(Ashe rushes to phone and starts to dial but drops the phone when Kilgannon enters, stage left, out of cell)
 

ASH : Well? Was he on about Robbie Burns?
 

KILGANNON: No. He didnít say anything about Bobby Byrne, he said him and Liam O ëShea got a lift home with Doctor Maguire the night the hay was burned. Maybe Blackíd get something out of him.
 

ASHE:He might. Black is not too fond of the Poet.
 

KILGANNON: No. The poet made a bit of a song about him one time. Remember when Paddy had the house rented off Dick Egan. A dacent man Dick. A Protestant but a dacent man. When Black was leaving the house, after heíd built his own house, it was wrecked. The childer had it wrecked. So he went in to give back the key to Dick at twelve OíClock at night. But Dick was cute enough : he wouldnít take the key until he examined the house in the daylight. He was after getting legal advice donít you know.
 

ASHE: Yes, and then Paddy wanted us to do Dickís son for everything from an uncut ragworth to an unlicensed dog.
 

KILGANNON: Itís true for you.
 

ASHE: And then the morning the Post Office here was robbed and Black got a blow of a tyre-lever on the head the Poet recorded it for posterity. (sings)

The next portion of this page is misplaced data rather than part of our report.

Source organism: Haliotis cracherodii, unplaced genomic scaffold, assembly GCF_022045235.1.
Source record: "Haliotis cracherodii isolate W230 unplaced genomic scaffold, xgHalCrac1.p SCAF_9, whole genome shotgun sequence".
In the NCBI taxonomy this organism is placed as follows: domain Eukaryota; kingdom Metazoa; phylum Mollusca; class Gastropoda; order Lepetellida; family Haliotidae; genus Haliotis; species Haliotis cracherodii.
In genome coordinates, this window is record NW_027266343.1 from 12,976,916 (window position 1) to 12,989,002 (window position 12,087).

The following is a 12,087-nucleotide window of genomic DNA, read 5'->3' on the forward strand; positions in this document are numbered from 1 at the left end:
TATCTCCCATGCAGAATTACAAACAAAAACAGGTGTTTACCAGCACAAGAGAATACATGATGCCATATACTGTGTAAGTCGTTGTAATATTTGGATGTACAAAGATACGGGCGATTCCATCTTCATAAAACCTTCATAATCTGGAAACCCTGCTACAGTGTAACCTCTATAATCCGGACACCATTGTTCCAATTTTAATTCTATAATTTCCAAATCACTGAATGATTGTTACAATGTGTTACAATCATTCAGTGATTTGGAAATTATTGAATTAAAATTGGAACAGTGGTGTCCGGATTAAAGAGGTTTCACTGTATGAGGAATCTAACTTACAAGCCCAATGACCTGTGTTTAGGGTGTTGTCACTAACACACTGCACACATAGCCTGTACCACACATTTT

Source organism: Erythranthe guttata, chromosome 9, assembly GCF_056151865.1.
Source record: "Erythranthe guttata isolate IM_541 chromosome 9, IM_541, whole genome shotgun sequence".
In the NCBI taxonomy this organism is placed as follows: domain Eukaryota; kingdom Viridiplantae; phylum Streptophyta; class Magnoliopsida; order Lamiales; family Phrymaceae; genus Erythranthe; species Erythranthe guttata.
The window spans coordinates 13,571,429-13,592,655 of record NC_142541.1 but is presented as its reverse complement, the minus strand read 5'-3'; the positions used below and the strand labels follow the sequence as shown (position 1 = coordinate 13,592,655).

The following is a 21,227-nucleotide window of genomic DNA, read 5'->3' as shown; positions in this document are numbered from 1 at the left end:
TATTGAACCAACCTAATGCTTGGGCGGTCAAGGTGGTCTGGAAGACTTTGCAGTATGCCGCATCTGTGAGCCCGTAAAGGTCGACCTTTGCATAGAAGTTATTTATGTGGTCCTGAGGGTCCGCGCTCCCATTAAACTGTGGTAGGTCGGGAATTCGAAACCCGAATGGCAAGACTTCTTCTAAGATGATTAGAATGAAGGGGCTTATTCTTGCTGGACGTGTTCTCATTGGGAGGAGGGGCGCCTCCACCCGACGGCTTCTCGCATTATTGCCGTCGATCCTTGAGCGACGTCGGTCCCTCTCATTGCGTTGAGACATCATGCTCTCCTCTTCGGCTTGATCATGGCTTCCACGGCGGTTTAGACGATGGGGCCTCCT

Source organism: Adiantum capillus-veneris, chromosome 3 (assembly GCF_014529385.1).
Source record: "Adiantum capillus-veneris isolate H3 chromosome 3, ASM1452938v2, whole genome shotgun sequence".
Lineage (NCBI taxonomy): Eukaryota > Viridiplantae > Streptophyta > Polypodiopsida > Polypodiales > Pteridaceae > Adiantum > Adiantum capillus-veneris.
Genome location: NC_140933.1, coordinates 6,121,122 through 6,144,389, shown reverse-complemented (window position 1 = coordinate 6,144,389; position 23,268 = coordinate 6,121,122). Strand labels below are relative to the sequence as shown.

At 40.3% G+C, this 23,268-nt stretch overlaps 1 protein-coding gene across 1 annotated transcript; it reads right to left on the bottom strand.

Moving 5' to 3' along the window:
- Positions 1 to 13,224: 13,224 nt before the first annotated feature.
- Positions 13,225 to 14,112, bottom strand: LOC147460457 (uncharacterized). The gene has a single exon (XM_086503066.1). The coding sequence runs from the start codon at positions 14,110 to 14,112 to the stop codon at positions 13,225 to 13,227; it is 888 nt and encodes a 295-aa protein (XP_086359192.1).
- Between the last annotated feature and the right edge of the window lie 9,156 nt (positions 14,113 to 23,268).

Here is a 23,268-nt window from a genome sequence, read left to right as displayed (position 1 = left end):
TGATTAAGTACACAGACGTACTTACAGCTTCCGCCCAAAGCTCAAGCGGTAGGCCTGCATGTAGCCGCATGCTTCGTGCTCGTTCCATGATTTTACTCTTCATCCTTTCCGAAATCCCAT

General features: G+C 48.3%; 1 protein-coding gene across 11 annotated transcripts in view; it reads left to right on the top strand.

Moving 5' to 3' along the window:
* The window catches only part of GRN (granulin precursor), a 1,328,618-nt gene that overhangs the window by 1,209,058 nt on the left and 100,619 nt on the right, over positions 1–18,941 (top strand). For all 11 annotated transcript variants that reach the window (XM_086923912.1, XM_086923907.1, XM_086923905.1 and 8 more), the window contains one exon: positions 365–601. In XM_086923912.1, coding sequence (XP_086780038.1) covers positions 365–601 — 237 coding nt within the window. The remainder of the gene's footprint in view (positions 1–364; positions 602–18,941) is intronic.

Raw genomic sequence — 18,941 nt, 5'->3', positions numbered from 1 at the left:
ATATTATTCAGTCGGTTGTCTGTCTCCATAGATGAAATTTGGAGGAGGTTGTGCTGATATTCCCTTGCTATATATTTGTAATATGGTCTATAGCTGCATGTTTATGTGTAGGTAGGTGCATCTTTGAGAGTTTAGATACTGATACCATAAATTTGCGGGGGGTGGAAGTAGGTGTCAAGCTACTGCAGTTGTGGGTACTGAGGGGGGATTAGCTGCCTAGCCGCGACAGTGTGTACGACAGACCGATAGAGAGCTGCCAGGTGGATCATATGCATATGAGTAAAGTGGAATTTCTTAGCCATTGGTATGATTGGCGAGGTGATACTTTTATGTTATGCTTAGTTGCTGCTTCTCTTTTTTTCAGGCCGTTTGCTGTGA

Oh Garda Black
 

He got a smack
 

At twenty past eleven.
 

It missed his eye
 

By half an inch
 

And his brain by two-foot seven.
 

KILGANNON: Where is Black?
 

ASH: Heís gone to get an article about Lannigan that was in the Wicklow People.
 

KILGANNON: Oh Paddyíll have plenty of information as long as it doesnít cost him nothing.
 

ASHE: He treats us very much on a need to know basis. He only tells us what suits him. He grew up only five miles from the Skipper. Theyíre the same age so he couldnít be in the dark about him. Did you know Marty was a mental nurse before he joined the Guards? Paddy didnít tell us that.
 

KILGANNON: A "keeper" like?
 

ASHE: Yes. He worked for four years in the Mental Hospital in Cork.
 

KILGANNON: They say some of them keeper lads is as bad as what they do be minding.
 

ASHE: If you lie down with the dogs youíll get up with the fleas. Itís not a great grounding for a career in the police sure enough. For, as John Clare said .in a madhouse there exists no law .(mischievously) Wouldnít the Poet have a field-day with that information?